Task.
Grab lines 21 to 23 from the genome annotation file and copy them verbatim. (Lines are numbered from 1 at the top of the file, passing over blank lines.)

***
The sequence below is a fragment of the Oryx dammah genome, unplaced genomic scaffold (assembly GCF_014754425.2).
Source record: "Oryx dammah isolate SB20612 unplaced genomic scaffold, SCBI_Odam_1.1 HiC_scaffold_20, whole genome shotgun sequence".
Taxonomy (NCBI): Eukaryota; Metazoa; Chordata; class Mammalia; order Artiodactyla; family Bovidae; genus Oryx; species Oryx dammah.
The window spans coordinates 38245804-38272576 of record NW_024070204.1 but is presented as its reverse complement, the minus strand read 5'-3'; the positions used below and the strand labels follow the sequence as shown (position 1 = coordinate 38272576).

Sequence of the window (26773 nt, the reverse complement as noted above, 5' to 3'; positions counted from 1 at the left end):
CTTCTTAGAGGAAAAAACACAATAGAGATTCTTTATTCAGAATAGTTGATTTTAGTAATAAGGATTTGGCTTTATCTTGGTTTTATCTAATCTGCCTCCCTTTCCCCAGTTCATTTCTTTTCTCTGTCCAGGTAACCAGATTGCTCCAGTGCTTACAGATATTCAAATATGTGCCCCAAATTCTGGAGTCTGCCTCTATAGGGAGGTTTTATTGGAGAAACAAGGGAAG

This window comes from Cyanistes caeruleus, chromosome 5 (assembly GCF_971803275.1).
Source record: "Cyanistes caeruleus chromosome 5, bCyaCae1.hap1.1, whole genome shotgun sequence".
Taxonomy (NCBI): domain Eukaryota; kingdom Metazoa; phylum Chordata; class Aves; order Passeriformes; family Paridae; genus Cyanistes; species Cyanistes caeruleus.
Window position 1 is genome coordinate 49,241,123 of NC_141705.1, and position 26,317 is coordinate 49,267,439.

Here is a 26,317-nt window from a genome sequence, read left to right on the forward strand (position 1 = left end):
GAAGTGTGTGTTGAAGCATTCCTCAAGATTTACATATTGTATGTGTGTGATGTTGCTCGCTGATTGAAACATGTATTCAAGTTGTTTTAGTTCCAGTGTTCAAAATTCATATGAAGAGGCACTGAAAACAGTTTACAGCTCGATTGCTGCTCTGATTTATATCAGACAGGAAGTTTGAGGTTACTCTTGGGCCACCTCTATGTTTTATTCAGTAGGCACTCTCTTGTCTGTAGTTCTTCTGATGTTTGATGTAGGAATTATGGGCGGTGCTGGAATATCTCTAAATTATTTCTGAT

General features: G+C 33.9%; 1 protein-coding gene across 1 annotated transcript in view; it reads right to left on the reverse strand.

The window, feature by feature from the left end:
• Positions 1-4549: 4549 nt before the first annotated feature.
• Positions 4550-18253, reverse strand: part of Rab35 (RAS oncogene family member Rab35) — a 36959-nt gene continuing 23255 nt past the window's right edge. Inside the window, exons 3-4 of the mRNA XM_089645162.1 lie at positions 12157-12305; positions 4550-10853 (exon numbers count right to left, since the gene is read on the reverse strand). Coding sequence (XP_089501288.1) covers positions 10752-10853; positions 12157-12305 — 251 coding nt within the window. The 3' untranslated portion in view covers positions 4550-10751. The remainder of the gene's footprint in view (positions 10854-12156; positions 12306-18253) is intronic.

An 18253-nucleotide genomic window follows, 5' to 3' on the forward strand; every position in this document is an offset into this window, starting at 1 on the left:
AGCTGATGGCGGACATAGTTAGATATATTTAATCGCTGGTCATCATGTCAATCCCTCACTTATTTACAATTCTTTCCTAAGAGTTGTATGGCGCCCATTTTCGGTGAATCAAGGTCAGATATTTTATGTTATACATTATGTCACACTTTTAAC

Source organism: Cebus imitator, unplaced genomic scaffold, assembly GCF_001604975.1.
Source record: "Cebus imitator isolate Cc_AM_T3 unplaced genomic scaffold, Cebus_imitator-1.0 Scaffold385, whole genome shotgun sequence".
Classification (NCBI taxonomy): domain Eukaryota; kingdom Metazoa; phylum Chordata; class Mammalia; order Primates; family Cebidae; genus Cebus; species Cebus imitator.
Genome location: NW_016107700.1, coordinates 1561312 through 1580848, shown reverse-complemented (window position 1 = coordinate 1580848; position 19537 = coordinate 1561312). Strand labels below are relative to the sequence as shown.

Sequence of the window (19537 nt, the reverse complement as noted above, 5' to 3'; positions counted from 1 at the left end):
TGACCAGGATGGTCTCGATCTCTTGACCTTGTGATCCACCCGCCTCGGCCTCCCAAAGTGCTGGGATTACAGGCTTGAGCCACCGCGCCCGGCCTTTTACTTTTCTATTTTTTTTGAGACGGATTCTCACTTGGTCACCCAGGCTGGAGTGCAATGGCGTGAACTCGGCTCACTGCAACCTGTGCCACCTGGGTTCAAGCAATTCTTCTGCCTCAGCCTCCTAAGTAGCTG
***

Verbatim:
Classification (NCBI taxonomy): domain Eukaryota; kingdom Metazoa; phylum Chordata; class Mammalia; order Primates; family Cebidae; genus Cebus; species Cebus imitator.
Genome location: NW_016107700.1, coordinates 1561312 through 1580848, shown reverse-complemented (window position 1 = coordinate 1580848; position 19537 = coordinate 1561312). Strand labels below are relative to the sequence as shown.

Sequence of the window (19537 nt, the reverse complement as noted above, 5' to 3'; positions counted from 1 at the left end):